ADAMS Harmonielehre. Short Ride in a Fast Machine • Michael Tilson Thomas, cond; San Francisco SO • SFS MEDIA 0053 (SACD: 47:11) Live: San Francisco 12/2010; 9/2011
John Adams’s 1985 Harmonielehre was and still is a landmark work, not only in the composer’s output, but also within the larger scope of late 20th-century orchestral music. With Harmonielehre, Adams definitively demonstrated thatRead more Minimalist techniques, previously thought by many to be not only a passing fad, but an emotionally vacuous one at that, could be used to create music of great power and deeply felt human expression. Yes, all of the Minimalist clichés are here in abundance, but rather than use them as entities unto themselves, Adams integrates them into a musical fabric based upon long, achingly beautiful melodic lines and a clearly defined architectural structure. Think Minimalism combined with Sibelius and Wagner, with some touches of early Schoenbergian Expressionism thrown in for good measure. A detailed description of the work can be found on the composer’s webpage, earbox.com. When Harmonielehre burst onto the scene in 1985, it created a sensation and received numerous performances worldwide; however, unlike other works from that time that made a big initial splash, the piece has held onto a solid place within the regularly performed repertoire. It probably goes without saying that I consider the work to be a true masterpiece in the fullest sense of the word.
Harmonielehre, essentially a three-movement symphony in all but name, was commissioned and premiered by the San Francisco Symphony when Adams was its composer-in-residence. Music director Edo de Waart and the orchestra premiered the work, both in concert and on a 1985 Nonesuch recording (79115-2), made just three days after its debut performance. By my count, this is the work’s fifth recording and the second by the San Franciscans. Others include a powerhouse performance by the City of Birmingham Symphony Orchestra conducted by Simon Rattle (EMI 5-55051-2) and a solid though somewhat less compelling offering from the St. Louis Symphony conducted by David Robertson (available as a digital download from the orchestra’s webpage and on iTunes and Amazon). There is also one by the Litauische Philharmonie conducted by Juozas Domarkas (available on two separate Denon releases), which I have not heard.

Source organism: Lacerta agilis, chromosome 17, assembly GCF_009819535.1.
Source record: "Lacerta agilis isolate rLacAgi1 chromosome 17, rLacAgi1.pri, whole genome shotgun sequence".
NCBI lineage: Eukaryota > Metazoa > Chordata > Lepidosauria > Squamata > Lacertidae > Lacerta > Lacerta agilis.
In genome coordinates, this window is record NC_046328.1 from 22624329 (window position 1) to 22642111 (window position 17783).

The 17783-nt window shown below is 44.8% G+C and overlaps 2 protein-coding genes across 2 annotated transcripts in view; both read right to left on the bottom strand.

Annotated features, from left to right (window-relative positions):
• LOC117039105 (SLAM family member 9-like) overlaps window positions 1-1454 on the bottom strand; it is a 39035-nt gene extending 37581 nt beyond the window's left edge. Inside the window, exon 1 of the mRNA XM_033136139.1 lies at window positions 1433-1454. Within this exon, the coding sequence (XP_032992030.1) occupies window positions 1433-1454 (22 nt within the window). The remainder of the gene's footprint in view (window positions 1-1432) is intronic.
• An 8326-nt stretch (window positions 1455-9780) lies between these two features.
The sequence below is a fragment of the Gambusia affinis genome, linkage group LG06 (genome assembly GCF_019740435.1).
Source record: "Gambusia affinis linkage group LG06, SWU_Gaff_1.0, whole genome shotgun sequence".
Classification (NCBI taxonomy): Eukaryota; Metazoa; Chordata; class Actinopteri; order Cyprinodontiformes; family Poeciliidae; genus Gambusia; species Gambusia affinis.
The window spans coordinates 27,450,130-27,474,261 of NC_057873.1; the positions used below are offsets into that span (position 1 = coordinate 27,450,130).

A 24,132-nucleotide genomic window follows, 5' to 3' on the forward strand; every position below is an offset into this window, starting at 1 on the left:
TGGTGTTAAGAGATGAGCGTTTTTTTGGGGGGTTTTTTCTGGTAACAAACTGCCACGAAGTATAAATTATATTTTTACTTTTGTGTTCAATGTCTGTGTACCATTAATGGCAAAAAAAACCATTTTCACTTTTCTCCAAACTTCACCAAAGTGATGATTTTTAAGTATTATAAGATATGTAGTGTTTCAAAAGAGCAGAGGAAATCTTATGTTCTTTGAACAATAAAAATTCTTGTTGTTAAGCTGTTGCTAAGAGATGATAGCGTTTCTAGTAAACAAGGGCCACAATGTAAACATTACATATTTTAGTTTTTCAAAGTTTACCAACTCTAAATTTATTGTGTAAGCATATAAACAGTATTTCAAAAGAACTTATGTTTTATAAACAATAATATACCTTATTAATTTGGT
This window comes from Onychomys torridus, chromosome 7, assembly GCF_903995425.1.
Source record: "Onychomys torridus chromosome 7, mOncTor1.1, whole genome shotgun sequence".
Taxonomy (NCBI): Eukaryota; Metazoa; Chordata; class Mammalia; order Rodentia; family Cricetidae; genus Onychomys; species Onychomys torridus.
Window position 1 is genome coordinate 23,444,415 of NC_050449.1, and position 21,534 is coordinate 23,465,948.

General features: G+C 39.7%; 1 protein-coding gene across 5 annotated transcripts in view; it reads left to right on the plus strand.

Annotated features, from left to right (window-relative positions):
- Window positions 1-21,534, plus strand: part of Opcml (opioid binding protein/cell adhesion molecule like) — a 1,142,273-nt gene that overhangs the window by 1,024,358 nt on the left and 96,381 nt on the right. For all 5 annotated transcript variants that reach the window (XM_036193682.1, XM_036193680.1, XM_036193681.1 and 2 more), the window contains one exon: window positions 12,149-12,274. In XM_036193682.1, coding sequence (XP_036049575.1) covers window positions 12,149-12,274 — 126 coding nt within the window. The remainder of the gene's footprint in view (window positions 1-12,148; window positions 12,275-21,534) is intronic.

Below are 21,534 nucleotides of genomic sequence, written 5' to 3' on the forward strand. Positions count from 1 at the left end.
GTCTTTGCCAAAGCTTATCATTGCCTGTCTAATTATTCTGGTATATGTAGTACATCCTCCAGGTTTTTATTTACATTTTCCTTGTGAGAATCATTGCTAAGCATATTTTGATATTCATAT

Comparisons between the de Waart, Rattle, and this new version from Michael Tilson Thomas are illuminating. The de Waart and Rattle interpretations are virtually identical, but Rattle boasts superior orchestral execution and a more transparent, texturally clear recording. Likewise, Tilson Thomas’s San Francisco Symphony is also superior to that of de Waart. De Waart’s orchestra was a fine, proficient ensemble; Tilson Thomas’s is a well-oiled, virtuoso machine. Further, Tilson Thomas offers the only significant interpretive difference from the previous versions. This difference is most apparent in the work’s second movement, “The Amfortas Wound,” where Tilson Thomas emphasizes its sinister, darkly hued undertones, and in the third movement, “Meister Eckhardt and Quackie,” where MTT’s more relaxed, dreamlike approach (which calls to mind some of John Williams’s atmospheric extraterrestrial film music, not that this is a bad thing) stands in stark contrast to de Wart’s and Rattle’s livelier, playful, more dance-like treatment.
If someone were to hold a gun to my head and order me to choose just one recording, it would be Rattle, not only for the magnificent performance of Harmonielehre, but also for the disc’s generous program, which also includes Adams’s The Chairman Dances (from Nixon in China), the fanfare Tromba Lontana, and the exhilarating Short Ride in a Fast Machine, the latter also included on the present disc. But no one who loves this work will want to be without this resplendent new offering from Tilson Thomas and his superlative orchestra. Sonically, this live SACD is characterized by lucid, X-ray-like detailing, huge dynamic and frequency ranges, and an almost three-dimensional soundstage with plenty of ambient width and depth, though I could do without the applause at the end of the performance. An indispensible disc and a Want List shoo-in.
Harmonielehre: Part III: Meister Eckhardt and Quackie
Short Ride in a Fast Machine
Average Customer Review: ( 1 Customer Review )
John Adams HarmonielehreMay 26, 2012By J. MacElderry (Moorestown, NJ)See All My Reviews"Harmonielhre is an early work by Adams but it is one of his finest. It is really a three movement symphony. The influence of the early minimalists can be felt, but the work is distinctively Adams. There have been earlier recordings, most notabley by Edo de Waart, but Michael Tilson Thomas really seems to have the perfect feel for what Adams intended here. The San Francisco Symphony has a sbstantial history of Adams preformances and it shows.The sonics are superb. The five minute Short Ride in a Fast Machine rounds out the disc. Highly recommended."Report Abuse
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